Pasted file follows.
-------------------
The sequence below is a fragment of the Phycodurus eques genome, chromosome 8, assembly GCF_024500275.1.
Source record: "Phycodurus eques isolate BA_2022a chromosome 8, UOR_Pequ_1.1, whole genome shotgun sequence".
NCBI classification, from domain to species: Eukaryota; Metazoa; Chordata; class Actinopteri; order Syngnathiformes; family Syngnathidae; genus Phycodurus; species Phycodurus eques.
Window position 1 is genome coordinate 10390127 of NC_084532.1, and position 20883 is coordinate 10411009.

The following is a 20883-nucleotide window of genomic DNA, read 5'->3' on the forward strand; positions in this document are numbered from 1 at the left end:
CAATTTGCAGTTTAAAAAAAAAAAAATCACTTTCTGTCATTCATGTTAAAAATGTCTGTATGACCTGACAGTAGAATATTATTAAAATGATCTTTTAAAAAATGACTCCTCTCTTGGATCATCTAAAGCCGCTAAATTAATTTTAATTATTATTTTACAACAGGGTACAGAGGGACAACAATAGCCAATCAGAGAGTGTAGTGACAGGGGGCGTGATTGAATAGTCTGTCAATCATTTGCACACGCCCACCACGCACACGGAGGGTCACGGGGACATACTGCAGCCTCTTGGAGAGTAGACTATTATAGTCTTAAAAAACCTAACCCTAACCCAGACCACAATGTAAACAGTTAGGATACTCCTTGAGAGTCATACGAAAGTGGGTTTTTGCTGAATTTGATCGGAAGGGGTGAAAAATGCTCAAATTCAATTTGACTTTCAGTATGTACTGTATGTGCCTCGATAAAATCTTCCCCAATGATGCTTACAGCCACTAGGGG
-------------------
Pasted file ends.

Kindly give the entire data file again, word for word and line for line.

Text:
The sequence below is a fragment of the Phycodurus eques genome, chromosome 8, assembly GCF_024500275.1.
Source record: "Phycodurus eques isolate BA_2022a chromosome 8, UOR_Pequ_1.1, whole genome shotgun sequence".
NCBI classification, from domain to species: Eukaryota; Metazoa; Chordata; class Actinopteri; order Syngnathiformes; family Syngnathidae; genus Phycodurus; species Phycodurus eques.
Window position 1 is genome coordinate 10390127 of NC_084532.1, and position 20883 is coordinate 10411009.

The following is a 20883-nucleotide window of genomic DNA, read 5'->3' on the forward strand; positions in this document are numbered from 1 at the left end:
CAATTTGCAGTTTAAAAAAAAAAAAATCACTTTCTGTCATTCATGTTAAAAATGTCTGTATGACCTGACAGTAGAATATTATTAAAATGATCTTTTAAAAAATGACTCCTCTCTTGGATCATCTAAAGCCGCTAAATTAATTTTAATTATTATTTTACAACAGGGTACAGAGGGACAACAATAGCCAATCAGAGAGTGTAGTGACAGGGGGCGTGATTGAATAGTCTGTCAATCATTTGCACACGCCCACCACGCACACGGAGGGTCACGGGGACATACTGCAGCCTCTTGGAGAGTAGACTATTATAGTCTTAAAAAACCTAACCCTAACCCAGACCACAATGTAAACAGTTAGGATACTCCTTGAGAGTCATACGAAAGTGGGTTTTTGCTGAATTTGATCGGAAGGGGTGAAAAATGCTCAAATTCAATTTGACTTTCAGTATGTACTGTATGTGCCTCGATAAAATCTTCCCCAATGATGCTTACAGCCACTAGGGG